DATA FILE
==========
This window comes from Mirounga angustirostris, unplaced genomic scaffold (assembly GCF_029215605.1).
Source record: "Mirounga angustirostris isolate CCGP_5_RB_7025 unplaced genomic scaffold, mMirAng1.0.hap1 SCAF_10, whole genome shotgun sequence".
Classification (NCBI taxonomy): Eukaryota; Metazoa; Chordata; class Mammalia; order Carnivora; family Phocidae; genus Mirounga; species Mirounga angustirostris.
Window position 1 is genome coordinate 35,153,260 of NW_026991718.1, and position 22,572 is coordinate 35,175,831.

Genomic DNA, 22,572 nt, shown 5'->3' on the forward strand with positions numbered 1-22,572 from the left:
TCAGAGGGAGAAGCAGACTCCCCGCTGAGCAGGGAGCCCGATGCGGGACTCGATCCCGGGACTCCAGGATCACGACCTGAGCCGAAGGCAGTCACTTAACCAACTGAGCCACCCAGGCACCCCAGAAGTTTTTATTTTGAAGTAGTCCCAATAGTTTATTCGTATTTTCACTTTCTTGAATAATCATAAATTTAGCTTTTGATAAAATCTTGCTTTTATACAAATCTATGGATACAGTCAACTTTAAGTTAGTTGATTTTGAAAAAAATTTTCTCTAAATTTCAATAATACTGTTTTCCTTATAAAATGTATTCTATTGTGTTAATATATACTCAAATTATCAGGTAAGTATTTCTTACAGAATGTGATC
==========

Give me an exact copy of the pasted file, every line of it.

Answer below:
This window comes from Mirounga angustirostris, unplaced genomic scaffold (assembly GCF_029215605.1).
Source record: "Mirounga angustirostris isolate CCGP_5_RB_7025 unplaced genomic scaffold, mMirAng1.0.hap1 SCAF_10, whole genome shotgun sequence".
Classification (NCBI taxonomy): Eukaryota; Metazoa; Chordata; class Mammalia; order Carnivora; family Phocidae; genus Mirounga; species Mirounga angustirostris.
Window position 1 is genome coordinate 35,153,260 of NW_026991718.1, and position 22,572 is coordinate 35,175,831.

Genomic DNA, 22,572 nt, shown 5'->3' on the forward strand with positions numbered 1-22,572 from the left:
TCAGAGGGAGAAGCAGACTCCCCGCTGAGCAGGGAGCCCGATGCGGGACTCGATCCCGGGACTCCAGGATCACGACCTGAGCCGAAGGCAGTCACTTAACCAACTGAGCCACCCAGGCACCCCAGAAGTTTTTATTTTGAAGTAGTCCCAATAGTTTATTCGTATTTTCACTTTCTTGAATAATCATAAATTTAGCTTTTGATAAAATCTTGCTTTTATACAAATCTATGGATACAGTCAACTTTAAGTTAGTTGATTTTGAAAAAAATTTTCTCTAAATTTCAATAATACTGTTTTCCTTATAAAATGTATTCTATTGTGTTAATATATACTCAAATTATCAGGTAAGTATTTCTTACAGAATGTGATC